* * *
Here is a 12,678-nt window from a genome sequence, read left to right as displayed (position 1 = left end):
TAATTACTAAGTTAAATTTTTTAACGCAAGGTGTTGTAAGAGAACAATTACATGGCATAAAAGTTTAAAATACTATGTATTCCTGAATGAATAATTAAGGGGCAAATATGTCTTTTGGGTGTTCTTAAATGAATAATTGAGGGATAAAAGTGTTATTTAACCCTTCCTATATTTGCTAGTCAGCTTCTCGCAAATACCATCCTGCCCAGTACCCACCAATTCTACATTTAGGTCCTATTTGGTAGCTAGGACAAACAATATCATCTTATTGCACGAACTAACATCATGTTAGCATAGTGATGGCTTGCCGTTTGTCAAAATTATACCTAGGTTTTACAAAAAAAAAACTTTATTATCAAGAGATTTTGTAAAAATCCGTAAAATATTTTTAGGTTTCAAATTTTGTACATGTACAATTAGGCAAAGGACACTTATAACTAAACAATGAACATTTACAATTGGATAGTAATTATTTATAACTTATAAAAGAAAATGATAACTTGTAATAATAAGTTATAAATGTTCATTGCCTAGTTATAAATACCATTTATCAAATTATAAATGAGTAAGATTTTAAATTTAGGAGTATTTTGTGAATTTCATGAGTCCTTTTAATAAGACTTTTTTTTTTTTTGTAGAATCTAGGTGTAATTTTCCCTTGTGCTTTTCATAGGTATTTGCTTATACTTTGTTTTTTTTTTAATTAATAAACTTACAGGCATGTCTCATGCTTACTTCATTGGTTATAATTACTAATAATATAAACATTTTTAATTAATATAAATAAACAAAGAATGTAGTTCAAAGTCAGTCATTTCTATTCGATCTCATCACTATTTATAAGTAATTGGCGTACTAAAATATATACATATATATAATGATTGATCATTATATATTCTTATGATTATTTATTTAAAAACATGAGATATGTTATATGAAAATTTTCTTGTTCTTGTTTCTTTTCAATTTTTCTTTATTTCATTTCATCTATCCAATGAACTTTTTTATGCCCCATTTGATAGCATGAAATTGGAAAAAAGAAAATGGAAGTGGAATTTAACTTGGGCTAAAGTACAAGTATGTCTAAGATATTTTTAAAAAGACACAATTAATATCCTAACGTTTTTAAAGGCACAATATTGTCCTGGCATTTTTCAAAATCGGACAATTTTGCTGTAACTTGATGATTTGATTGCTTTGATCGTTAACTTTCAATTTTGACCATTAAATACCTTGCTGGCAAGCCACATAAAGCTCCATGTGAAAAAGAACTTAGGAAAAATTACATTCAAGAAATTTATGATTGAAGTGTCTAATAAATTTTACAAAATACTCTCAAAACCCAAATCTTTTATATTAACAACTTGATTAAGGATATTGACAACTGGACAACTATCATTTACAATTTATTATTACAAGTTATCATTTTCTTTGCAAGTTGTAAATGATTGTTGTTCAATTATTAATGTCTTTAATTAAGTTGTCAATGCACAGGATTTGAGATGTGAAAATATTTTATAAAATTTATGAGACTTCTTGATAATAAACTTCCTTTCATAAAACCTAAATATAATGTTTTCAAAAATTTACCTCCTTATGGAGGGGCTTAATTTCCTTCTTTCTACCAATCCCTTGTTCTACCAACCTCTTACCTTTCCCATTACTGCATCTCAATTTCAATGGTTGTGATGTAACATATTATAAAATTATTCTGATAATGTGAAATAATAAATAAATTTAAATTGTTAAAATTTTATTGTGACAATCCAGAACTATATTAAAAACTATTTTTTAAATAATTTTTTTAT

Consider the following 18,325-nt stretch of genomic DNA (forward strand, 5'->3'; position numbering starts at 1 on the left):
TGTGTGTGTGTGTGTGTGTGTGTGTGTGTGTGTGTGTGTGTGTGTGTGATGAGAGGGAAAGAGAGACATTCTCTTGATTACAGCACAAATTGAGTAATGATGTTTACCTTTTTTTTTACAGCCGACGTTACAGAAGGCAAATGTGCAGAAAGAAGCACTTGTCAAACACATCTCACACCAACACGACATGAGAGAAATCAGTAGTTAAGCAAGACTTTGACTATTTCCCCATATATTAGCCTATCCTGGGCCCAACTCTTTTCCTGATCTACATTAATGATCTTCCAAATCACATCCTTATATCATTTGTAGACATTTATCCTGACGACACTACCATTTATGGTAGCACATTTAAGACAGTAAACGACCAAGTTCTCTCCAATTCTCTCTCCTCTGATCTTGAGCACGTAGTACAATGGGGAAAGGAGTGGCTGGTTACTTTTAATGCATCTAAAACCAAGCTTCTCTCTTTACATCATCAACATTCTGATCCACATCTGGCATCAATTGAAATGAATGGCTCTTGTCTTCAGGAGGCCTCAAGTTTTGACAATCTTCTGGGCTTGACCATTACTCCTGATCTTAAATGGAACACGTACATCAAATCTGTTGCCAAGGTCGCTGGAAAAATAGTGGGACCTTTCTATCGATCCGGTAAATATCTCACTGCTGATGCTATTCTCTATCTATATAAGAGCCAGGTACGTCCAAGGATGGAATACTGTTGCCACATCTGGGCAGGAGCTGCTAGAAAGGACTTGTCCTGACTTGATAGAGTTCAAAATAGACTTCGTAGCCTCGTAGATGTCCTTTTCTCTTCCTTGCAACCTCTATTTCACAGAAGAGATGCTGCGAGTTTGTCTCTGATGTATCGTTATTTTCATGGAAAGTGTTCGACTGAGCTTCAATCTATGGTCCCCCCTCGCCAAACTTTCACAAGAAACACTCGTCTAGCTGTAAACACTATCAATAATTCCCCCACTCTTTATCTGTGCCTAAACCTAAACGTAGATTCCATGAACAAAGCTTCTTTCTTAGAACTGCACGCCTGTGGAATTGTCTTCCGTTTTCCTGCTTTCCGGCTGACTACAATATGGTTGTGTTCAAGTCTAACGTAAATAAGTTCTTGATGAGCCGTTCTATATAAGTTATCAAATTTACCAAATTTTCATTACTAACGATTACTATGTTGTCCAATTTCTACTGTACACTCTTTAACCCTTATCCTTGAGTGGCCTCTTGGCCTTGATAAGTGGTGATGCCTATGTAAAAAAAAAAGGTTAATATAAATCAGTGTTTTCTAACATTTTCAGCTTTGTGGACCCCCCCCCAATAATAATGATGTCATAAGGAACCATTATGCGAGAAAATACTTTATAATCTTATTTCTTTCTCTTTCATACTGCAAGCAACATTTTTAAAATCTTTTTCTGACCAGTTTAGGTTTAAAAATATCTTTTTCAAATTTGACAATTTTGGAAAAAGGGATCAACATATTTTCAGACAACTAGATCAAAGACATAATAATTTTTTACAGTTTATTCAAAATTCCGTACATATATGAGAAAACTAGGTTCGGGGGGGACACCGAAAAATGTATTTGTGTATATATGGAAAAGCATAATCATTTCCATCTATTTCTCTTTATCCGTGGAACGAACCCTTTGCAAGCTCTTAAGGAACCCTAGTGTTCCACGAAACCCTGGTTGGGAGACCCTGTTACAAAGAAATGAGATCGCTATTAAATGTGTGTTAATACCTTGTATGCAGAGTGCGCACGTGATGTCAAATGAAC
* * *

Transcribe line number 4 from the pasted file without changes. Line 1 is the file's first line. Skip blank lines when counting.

TGTGTGTGTGTGTGTGTGTGTGTGTGTGTGTGTGTGTGTGTGTGTGTGATGAGAGGGAAAGAGAGACATTCTCTTGATTACAGCACAAATTGAGTAATGATGTTTACCTTTTTTTTTACAGCCGACGTTACAGAAGGCAAATGTGCAGAAAGAAGCACTTGTCAAACACATCTCACACCAACACGACATGAGAGAAATCAGTAGTTAAGCAAGACTTTGACTATTTCCCCATATATTAGCCTATCCTGGGCCCAACTCTTTTCCTGATCTACATTAATGATCTTCCAAATCACATCCTTATATCATTTGTAGACATTTATCCTGACGACACTACCATTTATGGTAGCACATTTAAGACAGTAAACGACCAAGTTCTCTCCAATTCTCTCTCCTCTGATCTTGAGCACGTAGTACAATGGGGAAAGGAGTGGCTGGTTACTTTTAATGCATCTAAAACCAAGCTTCTCTCTTTACATCATCAACATTCTGATCCACATCTGGCATCAATTGAAATGAATGGCTCTTGTCTTCAGGAGGCCTCAAGTTTTGACAATCTTCTGGGCTTGACCATTACTCCTGATCTTAAATGGAACACGTACATCAAATCTGTTGCCAAGGTCGCTGGAAAAATAGTGGGACCTTTCTATCGATCCGGTAAATATCTCACTGCTGATGCTATTCTCTATCTATATAAGAGCCAGGTACGTCCAAGGATGGAATACTGTTGCCACATCTGGGCAGGAGCTGCTAGAAAGGACTTGTCCTGACTTGATAGAGTTCAAAATAGACTTCGTAGCCTCGTAGATGTCCTTTTCTCTTCCTTGCAACCTCTATTTCACAGAAGAGATGCTGCGAGTTTGTCTCTGATGTATCGTTATTTTCATGGAAAGTGTTCGACTGAGCTTCAATCTATGGTCCCCCCTCGCCAAACTTTCACAAGAAACACTCGTCTAGCTGTAAACACTATCAATAATTCCCCCACTCTTTATCTGTGCCTAAACCTAAACGTAGATTCCATGAACAAAGCTTCTTTCTTAGAACTGCACGCCTGTGGAATTGTCTTCCGTTTTCCTGCTTTCCGGCTGACTACAATATGGTTGTGTTCAAGTCTAACGTAAATAAGTTCTTGATGAGCCGTTCTATATAAGTTATCAAATTTACCAAATTTTCATTACTAACGATTACTATGTTGTCCAATTTCTACTGTACACTCTTTAACCCTTATCCTTGAGTGGCCTCTTGGCCTTGATAAGTGGTGATGCCTATGTAAAAAAAAAAGGTTAATATAAATCAGTGTTTTCTAACATTTTCAGCTTTGTGGACCCCCCCCCAATAATAATGATGTCATAAGGAACCATTATGCGAGAAAATACTTTATAATCTTATTTCTTTCTCTTTCATACTGCAAGCAACATTTTTAAAATCTTTTTCTGACCAGTTTAGGTTTAAAAATATCTTTTTCAAATTTGACAATTTTGGAAAAAGGGATCAACATATTTTCAGACAACTAGATCAAAGACATAATAATTTTTTACAGTTTATTCAAAATTCCGTACATATATGAGAAAACTAGGTTCGGGGGGGACACCGAAAAATGTATTTGTGTATATATGGAAAAGCATAATCATTTCCATCTATTTCTCTTTATCCGTGGAACGAACCCTTTGCAAGCTCTTAAGGAACCCTAGTGTTCCACGAAACCCTGGTTGGGAGACCCTGTTACAAAGAAATGAGATCGCTATTAAATGTGTGTTAATACCTTGTATGCAGAGTGCGCACGTGATGTCAAATGAAC